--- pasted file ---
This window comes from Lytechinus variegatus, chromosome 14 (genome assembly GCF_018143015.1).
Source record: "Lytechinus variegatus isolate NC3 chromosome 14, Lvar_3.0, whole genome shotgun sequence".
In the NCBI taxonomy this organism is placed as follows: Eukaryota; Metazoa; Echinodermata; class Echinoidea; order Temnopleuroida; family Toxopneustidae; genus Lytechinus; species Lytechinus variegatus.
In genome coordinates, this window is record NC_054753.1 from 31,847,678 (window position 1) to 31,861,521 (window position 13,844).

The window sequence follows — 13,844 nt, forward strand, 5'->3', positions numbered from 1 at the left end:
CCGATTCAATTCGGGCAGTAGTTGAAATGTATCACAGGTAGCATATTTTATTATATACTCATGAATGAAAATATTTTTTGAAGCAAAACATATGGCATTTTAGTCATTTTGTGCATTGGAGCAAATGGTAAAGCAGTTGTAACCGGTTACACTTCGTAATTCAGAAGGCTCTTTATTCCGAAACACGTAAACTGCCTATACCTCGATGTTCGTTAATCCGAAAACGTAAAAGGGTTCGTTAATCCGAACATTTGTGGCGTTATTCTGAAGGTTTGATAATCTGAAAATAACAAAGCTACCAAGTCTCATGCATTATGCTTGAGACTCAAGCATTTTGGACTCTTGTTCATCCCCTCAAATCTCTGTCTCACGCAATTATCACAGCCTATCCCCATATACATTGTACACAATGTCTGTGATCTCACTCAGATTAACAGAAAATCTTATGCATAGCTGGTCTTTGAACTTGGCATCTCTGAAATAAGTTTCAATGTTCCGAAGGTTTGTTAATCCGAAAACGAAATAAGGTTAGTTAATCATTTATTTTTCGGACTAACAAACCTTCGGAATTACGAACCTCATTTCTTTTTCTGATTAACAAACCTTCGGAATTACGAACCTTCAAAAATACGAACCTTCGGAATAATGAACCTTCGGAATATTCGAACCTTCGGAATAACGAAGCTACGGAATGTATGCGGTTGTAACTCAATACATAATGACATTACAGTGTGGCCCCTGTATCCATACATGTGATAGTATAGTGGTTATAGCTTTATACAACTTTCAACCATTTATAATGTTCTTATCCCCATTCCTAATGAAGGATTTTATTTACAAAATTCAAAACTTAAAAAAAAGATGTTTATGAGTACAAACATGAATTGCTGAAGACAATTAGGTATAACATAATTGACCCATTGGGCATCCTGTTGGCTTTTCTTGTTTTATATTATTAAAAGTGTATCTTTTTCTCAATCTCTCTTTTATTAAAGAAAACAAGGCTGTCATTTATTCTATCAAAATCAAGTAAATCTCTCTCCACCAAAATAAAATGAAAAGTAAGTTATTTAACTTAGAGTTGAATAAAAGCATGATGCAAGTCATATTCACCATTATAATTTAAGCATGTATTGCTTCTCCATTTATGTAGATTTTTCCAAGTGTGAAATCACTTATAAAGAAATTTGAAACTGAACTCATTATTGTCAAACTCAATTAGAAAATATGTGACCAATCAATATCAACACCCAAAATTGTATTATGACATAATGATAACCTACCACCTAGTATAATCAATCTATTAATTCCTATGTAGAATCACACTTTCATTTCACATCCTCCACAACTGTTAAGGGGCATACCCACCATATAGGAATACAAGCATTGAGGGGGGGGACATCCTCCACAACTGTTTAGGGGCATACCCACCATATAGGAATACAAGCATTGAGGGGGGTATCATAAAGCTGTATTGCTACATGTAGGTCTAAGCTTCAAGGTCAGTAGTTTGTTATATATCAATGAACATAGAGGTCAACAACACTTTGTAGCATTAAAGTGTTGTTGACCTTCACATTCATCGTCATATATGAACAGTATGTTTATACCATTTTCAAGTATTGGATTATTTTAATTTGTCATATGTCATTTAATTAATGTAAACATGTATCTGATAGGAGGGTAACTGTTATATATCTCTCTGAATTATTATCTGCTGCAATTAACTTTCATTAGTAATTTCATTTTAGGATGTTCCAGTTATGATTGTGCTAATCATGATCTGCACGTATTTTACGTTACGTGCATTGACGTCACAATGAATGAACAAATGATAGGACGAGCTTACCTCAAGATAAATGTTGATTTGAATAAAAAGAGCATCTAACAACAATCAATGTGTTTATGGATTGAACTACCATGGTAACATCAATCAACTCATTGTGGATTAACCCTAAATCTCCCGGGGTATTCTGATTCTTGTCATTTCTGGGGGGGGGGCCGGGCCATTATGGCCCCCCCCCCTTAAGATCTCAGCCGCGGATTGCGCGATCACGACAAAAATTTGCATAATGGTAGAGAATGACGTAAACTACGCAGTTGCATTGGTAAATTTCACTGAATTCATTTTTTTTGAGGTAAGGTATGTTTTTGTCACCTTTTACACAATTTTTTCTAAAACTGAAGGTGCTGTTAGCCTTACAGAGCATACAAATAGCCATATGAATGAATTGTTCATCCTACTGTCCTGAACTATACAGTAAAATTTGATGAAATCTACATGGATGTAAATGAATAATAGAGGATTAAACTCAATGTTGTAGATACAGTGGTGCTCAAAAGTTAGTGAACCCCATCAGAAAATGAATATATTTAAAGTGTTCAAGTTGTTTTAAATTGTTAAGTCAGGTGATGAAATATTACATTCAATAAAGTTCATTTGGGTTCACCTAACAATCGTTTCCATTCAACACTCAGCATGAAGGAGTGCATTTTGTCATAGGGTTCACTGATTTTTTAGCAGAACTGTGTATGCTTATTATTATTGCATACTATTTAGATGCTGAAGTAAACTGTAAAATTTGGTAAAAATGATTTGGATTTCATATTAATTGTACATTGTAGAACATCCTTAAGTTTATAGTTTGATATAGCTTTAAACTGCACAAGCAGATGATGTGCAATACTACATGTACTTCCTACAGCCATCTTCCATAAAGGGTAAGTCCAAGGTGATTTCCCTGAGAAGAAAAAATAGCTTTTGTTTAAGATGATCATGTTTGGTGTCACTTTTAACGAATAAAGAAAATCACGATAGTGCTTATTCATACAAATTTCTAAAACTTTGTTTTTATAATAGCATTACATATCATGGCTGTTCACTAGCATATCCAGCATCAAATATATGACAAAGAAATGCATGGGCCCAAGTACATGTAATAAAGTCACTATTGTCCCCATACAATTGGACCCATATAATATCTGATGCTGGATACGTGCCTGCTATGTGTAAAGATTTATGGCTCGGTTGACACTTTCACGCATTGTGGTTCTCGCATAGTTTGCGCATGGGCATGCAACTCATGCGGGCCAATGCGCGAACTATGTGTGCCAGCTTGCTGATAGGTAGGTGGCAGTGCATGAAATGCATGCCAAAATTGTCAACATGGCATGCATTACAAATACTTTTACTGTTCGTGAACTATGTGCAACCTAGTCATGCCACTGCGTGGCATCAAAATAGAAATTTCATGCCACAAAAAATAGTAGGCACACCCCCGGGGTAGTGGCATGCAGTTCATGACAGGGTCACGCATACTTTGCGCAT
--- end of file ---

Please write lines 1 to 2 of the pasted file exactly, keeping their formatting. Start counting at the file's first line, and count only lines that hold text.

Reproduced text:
This window comes from Lytechinus variegatus, chromosome 14 (genome assembly GCF_018143015.1).
Source record: "Lytechinus variegatus isolate NC3 chromosome 14, Lvar_3.0, whole genome shotgun sequence".